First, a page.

Death & I have a fine relationship. Not sure whether this is because we don’t have much of one or that we’re synched up, our menses of the heart on the quiet lunar tip. People die, I’m gonna die, and that sucks mostly because I’m certain that I’m gonna come back as someone or something tragically less privileged and lucky, in a much, much shittier time. A milk cow in North Dakota; a Giza Pyramid laborer/slave. A peg-boy on a Viking ship. It’s gonna suck. But I won’t know the difference, as I don’t know what I was before I occupied Me. People die and I’m sorry and I will die and some people will be sorry. But the world will get on. But sonuvabitch it’s been a whole week and I’m still misting (read: fully precipitating) daily to Tom Petty tracks.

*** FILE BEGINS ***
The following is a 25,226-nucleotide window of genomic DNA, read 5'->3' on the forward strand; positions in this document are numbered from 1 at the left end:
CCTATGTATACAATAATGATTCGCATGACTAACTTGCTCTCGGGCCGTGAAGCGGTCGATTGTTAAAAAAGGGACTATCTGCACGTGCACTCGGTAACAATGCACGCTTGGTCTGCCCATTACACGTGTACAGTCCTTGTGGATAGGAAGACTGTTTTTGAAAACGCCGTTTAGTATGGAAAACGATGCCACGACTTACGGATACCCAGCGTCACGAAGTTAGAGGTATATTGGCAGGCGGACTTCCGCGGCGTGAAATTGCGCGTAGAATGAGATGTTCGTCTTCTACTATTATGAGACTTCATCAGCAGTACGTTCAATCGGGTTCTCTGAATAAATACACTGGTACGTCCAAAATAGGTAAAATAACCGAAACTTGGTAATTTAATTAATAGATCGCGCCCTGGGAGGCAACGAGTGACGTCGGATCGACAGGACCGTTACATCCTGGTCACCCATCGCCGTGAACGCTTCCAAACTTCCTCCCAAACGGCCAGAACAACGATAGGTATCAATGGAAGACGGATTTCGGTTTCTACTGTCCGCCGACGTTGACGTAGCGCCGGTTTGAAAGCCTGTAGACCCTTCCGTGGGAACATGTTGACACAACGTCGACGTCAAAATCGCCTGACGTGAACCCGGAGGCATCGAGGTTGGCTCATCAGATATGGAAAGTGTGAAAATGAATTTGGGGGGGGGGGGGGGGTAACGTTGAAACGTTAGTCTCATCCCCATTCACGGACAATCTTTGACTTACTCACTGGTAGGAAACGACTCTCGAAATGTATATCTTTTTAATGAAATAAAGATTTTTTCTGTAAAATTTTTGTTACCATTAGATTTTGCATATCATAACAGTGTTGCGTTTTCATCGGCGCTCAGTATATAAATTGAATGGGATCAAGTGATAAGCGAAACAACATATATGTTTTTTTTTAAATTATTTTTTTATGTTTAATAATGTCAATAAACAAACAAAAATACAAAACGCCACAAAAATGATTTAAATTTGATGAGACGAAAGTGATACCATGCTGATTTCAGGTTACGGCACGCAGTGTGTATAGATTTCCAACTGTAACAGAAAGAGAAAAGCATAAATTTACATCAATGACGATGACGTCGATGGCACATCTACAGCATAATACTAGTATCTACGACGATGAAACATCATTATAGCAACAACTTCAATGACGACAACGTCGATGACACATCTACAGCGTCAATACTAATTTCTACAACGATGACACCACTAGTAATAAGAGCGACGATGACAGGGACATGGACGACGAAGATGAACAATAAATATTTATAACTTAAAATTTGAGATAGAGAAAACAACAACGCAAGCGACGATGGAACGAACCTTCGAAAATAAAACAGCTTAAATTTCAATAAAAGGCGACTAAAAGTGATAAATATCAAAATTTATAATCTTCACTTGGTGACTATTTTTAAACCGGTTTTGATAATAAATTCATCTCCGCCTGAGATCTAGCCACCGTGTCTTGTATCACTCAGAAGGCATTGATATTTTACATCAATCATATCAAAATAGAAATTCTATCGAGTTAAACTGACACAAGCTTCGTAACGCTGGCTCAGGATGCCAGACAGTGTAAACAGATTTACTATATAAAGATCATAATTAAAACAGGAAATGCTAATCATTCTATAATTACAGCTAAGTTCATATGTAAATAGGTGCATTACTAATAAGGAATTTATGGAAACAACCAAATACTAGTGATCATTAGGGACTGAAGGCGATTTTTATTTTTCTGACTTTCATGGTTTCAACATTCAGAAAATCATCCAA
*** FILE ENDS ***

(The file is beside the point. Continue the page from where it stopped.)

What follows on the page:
Alright. One could argue that I did that before he died. And one also may suggest that perhaps I shouldn’t have his catalogue loop-shuffling on my iPod in the week following his death because that’s a.) pedestrian and 2.) of course you’re gonna emote if you listen to the fresh dead, shithead. I don’t know. This one’s big and bad and beautiful. It sucked when Prince died. When Whitney Houston died, I took it weird, probably mostly because I was in need of something to take weird about. A buddy of mine from High School (and beyond) died on September 29th from the Grim Reaper in Tom Ford skate shoes that is Oxy the Opioid Epidemic. Albeit, that one is different, a different beast in the grief galaxy, but it is still death, and I can put it into a box: He/she stopped breathing. Now run till you puke. Keep your eyes on the ball, Dummy, your feet moving, don’t get scared, cause there ain’t nothin’ you can do. But then Tom Petty died. And, sure – all the Vitamin H, hi-balls, eight-balls, footballs & speedballs, so on and so forth, weakened his ticker, so yes: it’s not CRAZY. But it fucked me right up – I wanted to hug a stranger (yuck), thank my parents for having me, have a billion drinks (that one I swiftly accomplished), adopt a little baby girl, cry a river in a river, hug my brother a real hug (I needed a hug or to be hugged, clearly), get on a plane - it’s been all of it with him gone. His heart gave out and the simplest of certainties (aside from “free lunch?, fuck you.”) that is Death became bombastic and demonstrative, which is a fitting paradox from the Man who could condense Life into three chords and a one line refrain.